There is no denying that the world has turned upside down with the deadly Coronavirus (COVID-19) spreading faster than society, governments, and healthcare systems can react. But what about the private sector in the midst of it all? This is happening at a time when some were already questioning capitalism and its worth as an economic system to serve our communities and nation. Governmental leaders are currently working to mitigate the danger to society, but it cannot rest all on them. Private businesses are the nimble and creative ones with the potential to provide solutions. Is free market capitalism the system that can turn things around?
Technically capitalism is not a ‘system’ but more of an ideal, a principle of human cooperation allowing society to exchange goods/services in a fair process beneficial to all.1 As explained below, that ideal is needed now more than ever before to slow the effects of this global pandemic.
Conscious Approach to Capitalism
Capitalism is not so much an engineered system with sequenced steps but more of a concept of social interaction requiring trust, respect, and a higher purpose integrating all stakeholders. The free markets ebb and flow as demands, resources, and logistics evolve and react to the marketplace and world events. The credo of Conscious Capitalism does not outline a prescribed, mechanized system, but rather principles centered on humanity.2
- We believe that business is good because it creates value, it is ethical because it is based on voluntary exchange, it is noble because it can elevate our existence, and it is heroic because it lifts people out of poverty and creates prosperity.
- Free enterprise capitalism is the most powerful system for social cooperation and human progress ever conceived. Conscious Capitalism is a way of thinking about business that better reflects where we are in the human journey, the state of our world today, and the innate potential of business to make a positive impact.
The Conscious Capitalism effort is centered on elevating humanity. As the Coronavirus continues to spread, the private sector, led by conscious businesses, is intervening. In the midst of this global crisis, businesses are stepping up, leaders from international corporations to small local businesses, are transforming their companies to produce goods/services needed to support society. Innovative businesses are pivoting production lines to healthcare items and cleaning supplies.3 New Balance (running shoes) just announced they will transform their efforts to produce hospital facial masks.4 Distilleries around the country are turning their high-proof raw alcohol into hand sanitizer, an item that has become both high demand and in short supply during the fight against the coronavirus.5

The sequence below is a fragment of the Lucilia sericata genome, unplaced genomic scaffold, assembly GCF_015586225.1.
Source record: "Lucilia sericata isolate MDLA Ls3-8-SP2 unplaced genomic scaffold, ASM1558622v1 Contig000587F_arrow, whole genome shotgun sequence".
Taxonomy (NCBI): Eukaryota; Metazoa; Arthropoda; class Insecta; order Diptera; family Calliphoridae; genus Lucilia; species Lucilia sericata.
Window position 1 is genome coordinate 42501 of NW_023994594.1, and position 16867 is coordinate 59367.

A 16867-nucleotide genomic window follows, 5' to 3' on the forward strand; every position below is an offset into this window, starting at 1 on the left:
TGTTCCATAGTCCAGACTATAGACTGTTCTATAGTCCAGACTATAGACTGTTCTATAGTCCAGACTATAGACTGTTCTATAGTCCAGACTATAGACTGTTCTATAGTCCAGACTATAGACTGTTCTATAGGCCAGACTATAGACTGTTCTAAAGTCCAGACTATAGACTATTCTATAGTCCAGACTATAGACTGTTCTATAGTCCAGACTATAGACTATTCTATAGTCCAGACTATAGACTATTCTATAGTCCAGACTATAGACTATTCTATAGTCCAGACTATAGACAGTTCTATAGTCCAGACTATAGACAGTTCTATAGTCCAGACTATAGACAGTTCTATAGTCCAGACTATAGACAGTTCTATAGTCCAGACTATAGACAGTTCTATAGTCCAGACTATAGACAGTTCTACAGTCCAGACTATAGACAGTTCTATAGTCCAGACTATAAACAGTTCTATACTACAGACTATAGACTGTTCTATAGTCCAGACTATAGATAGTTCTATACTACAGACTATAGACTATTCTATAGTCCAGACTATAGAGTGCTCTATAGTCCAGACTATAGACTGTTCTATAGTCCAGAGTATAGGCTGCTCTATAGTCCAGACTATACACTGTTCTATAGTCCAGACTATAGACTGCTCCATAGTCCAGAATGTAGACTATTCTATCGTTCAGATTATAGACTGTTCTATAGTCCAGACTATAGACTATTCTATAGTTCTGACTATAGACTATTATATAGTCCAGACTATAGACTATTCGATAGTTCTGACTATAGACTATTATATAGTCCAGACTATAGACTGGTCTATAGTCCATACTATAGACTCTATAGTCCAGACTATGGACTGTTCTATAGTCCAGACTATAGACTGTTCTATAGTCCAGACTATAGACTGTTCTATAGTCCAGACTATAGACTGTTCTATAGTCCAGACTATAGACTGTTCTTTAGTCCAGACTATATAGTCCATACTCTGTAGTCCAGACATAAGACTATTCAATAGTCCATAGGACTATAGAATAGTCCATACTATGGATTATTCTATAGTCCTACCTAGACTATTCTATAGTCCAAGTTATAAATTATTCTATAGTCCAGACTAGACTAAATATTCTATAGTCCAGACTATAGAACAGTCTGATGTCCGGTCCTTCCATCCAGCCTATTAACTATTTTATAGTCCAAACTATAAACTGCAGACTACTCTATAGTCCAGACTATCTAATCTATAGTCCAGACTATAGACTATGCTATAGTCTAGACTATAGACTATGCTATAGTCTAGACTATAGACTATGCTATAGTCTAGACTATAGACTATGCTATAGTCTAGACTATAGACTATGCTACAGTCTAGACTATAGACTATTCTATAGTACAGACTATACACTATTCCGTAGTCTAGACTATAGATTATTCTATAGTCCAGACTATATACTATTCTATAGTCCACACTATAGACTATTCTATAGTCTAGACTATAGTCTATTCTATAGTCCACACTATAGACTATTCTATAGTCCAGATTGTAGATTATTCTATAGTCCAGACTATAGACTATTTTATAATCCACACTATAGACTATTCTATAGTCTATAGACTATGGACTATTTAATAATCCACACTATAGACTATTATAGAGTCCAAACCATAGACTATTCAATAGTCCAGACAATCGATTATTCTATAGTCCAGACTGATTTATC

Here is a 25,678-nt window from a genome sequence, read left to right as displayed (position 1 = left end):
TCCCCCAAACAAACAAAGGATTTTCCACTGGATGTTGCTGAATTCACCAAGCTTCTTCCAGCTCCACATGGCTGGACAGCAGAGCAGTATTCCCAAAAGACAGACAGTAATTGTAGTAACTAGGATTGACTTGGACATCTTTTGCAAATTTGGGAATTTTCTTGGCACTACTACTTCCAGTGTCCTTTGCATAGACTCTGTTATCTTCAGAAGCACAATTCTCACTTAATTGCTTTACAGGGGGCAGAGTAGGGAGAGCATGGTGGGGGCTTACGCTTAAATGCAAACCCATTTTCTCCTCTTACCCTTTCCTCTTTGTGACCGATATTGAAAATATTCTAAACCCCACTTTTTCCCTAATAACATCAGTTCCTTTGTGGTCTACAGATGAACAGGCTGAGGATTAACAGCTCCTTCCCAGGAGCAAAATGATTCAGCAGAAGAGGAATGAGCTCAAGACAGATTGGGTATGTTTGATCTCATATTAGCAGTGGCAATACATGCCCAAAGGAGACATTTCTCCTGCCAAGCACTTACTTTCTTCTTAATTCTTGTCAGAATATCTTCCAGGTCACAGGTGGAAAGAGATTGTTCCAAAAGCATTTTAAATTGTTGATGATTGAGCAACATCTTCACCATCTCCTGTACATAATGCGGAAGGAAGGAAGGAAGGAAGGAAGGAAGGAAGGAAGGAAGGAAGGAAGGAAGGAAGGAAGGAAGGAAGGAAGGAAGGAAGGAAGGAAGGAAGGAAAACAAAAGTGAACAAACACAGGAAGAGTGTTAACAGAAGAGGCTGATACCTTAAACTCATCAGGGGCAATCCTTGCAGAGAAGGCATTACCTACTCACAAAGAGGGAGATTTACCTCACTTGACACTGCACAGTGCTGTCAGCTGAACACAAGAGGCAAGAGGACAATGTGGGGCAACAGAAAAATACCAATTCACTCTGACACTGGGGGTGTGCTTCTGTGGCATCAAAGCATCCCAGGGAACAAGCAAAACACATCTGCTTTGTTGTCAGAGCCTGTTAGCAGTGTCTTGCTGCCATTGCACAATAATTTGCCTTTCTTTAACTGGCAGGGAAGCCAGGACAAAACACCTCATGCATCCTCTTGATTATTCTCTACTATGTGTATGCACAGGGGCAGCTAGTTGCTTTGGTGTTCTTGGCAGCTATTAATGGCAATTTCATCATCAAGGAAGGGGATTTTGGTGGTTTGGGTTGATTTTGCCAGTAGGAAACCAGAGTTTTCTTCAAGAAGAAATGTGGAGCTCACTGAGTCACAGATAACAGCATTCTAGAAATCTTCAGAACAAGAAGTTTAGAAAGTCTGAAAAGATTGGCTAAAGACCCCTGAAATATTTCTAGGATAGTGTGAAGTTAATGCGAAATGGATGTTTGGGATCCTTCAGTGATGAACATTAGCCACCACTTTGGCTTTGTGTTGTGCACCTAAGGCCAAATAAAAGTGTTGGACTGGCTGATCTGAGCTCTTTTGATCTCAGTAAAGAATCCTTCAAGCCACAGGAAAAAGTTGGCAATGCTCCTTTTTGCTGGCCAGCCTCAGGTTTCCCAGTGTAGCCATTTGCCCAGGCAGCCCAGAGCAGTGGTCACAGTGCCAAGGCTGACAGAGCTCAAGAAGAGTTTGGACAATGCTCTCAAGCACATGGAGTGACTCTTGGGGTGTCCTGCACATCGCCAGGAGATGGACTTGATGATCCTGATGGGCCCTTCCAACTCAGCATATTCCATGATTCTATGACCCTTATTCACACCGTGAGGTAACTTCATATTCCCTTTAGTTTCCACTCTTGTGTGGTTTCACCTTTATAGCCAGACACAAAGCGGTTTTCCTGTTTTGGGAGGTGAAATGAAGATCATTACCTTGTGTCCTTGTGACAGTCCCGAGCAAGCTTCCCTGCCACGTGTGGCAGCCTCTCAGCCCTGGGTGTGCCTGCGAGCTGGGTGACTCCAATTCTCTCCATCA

Stephen Denny wrote “Shareholder Capitalism isn’t dead, it just changed its name to Stakeholder Capitalism.”6 He mentioned that as long as brands stay close to their core mission regarding social causes, they increase brand strength and loyalty. A large consumer base of millennials want to work for and align with brands that share their values and that make them feel like an authentic stakeholder of that company founded on purpose. How a business responds to COVID-19 will go a long way in determining its future, from a purpose perspective and taking care of stakeholders.
Larry Fink, Founder, Chairman, and CEO of Blackrock, made a clear case for purpose with this defining statement in January 2018:
Without a sense of purpose, no company, either public or private, can achieve its full potential. It will ultimately lose the license to operate from key stakeholders.7
Then in January 2019, Fink highlighted the role of business and social impact, as well as the strength of millennials.
This dynamic is becoming increasingly apparent as the public holds companies to more exacting standards…And it will continue to accelerate as millennials – who today represent 35 percent of the workforce – express new expectations of the companies they work for, buy from, and invest in. Attracting and retaining the best talent increasingly requires a clear expression of purpose.8
Just recently in January 2020, Fink referred to his approach as Accountable and Transparent Capitalism with the bolded statement:
Ultimately, purpose is the engine of long-term profitability.9
Fink’s statements describe how conscious businesses aim to serve stakeholders with their higher purpose, such as employees, vendors, contractors, and customers, as well as the community, neighborhood, and environment.